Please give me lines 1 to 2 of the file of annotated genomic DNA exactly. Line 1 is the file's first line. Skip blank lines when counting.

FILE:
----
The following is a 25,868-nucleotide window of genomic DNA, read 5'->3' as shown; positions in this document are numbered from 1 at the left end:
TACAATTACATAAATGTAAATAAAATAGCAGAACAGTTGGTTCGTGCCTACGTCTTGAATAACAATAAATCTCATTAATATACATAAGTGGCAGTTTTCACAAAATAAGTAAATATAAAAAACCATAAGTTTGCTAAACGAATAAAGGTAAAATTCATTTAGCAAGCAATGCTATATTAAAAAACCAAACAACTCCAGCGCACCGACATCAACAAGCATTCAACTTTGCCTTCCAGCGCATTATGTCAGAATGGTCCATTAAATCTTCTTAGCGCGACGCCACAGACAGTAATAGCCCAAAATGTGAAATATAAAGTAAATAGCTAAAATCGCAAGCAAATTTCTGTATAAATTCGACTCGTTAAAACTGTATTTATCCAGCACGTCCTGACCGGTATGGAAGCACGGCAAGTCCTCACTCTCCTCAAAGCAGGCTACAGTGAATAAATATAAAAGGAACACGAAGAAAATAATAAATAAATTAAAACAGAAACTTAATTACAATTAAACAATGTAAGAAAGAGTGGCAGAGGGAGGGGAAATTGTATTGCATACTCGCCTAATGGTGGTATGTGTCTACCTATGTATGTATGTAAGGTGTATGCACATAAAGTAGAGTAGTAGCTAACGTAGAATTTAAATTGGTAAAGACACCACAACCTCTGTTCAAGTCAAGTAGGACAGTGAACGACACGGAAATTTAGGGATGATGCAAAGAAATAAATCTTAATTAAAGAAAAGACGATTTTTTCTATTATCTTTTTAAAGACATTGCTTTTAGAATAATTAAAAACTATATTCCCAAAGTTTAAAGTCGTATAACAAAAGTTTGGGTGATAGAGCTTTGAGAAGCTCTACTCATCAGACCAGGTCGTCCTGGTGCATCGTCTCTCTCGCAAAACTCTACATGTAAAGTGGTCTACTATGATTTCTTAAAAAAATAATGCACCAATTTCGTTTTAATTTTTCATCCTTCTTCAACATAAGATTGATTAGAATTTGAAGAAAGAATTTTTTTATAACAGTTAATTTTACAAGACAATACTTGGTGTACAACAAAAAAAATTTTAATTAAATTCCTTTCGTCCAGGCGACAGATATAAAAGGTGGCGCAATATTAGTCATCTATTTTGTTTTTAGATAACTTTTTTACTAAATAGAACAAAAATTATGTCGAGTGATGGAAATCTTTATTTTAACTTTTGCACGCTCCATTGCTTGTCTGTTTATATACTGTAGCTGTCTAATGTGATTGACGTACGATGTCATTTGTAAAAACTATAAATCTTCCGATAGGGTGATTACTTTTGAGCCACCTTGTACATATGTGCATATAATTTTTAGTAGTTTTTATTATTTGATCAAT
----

The following is a 25,868-nucleotide window of genomic DNA, read 5'->3' as shown; positions in this document are numbered from 1 at the left end:
TACAATTACATAAATGTAAATAAAATAGCAGAACAGTTGGTTCGTGCCTACGTCTTGAATAACAATAAATCTCATTAATATACATAAGTGGCAGTTTTCACAAAATAAGTAAATATAAAAAACCATAAGTTTGCTAAACGAATAAAGGTAAAATTCATTTAGCAAGCAATGCTATATTAAAAAACCAAACAACTCCAGCGCACCGACATCAACAAGCATTCAACTTTGCCTTCCAGCGCATTATGTCAGAATGGTCCATTAAATCTTCTTAGCGCGACGCCACAGACAGTAATAGCCCAAAATGTGAAATATAAAGTAAATAGCTAAAATCGCAAGCAAATTTCTGTATAAATTCGACTCGTTAAAACTGTATTTATCCAGCACGTCCTGACCGGTATGGAAGCACGGCAAGTCCTCACTCTCCTCAAAGCAGGCTACAGTGAATAAATATAAAAGGAACACGAAGAAAATAATAAATAAATTAAAACAGAAACTTAATTACAATTAAACAATGTAAGAAAGAGTGGCAGAGGGAGGGGAAATTGTATTGCATACTCGCCTAATGGTGGTATGTGTCTACCTATGTATGTATGTAAGGTGTATGCACATAAAGTAGAGTAGTAGCTAACGTAGAATTTAAATTGGTAAAGACACCACAACCTCTGTTCAAGTCAAGTAGGACAGTGAACGACACGGAAATTTAGGGATGATGCAAAGAAATAAATCTTAATTAAAGAAAAGACGATTTTTTCTATTATCTTTTTAAAGACATTGCTTTTAGAATAATTAAAAACTATATTCCCAAAGTTTAAAGTCGTATAACAAAAGTTTGGGTGATAGAGCTTTGAGAAGCTCTACTCATCAGACCAGGTCGTCCTGGTGCATCGTCTCTCTCGCAAAACTCTACATGTAAAGTGGTCTACTATGATTTCTTAAAAAAATAATGCACCAATTTCGTTTTAATTTTTCATCCTTCTTCAACATAAGATTGATTAGAATTTGAAGAAAGAATTTTTTTATAACAGTTAATTTTACAAGACAATACTTGGTGTACAACAAAAAAAATTTTAATTAAATTCCTTTCGTCCAGGCGACAGATATAAAAGGTGGCGCAATATTAGTCATCTATTTTGTTTTTAGATAACTTTTTTACTAAATAGAACAAAAATTATGTCGAGTGATGGAAATCTTTATTTTAACTTTTGCACGCTCCATTGCTTGTCTGTTTATATACTGTAGCTGTCTAATGTGATTGACGTACGATGTCATTTGTAAAAACTATAAATCTTCCGATAGGGTGATTACTTTTGAGCCACCTTGTACATATGTGCATATAATTTTTAGTAGTTTTTATTATTTGATCAAT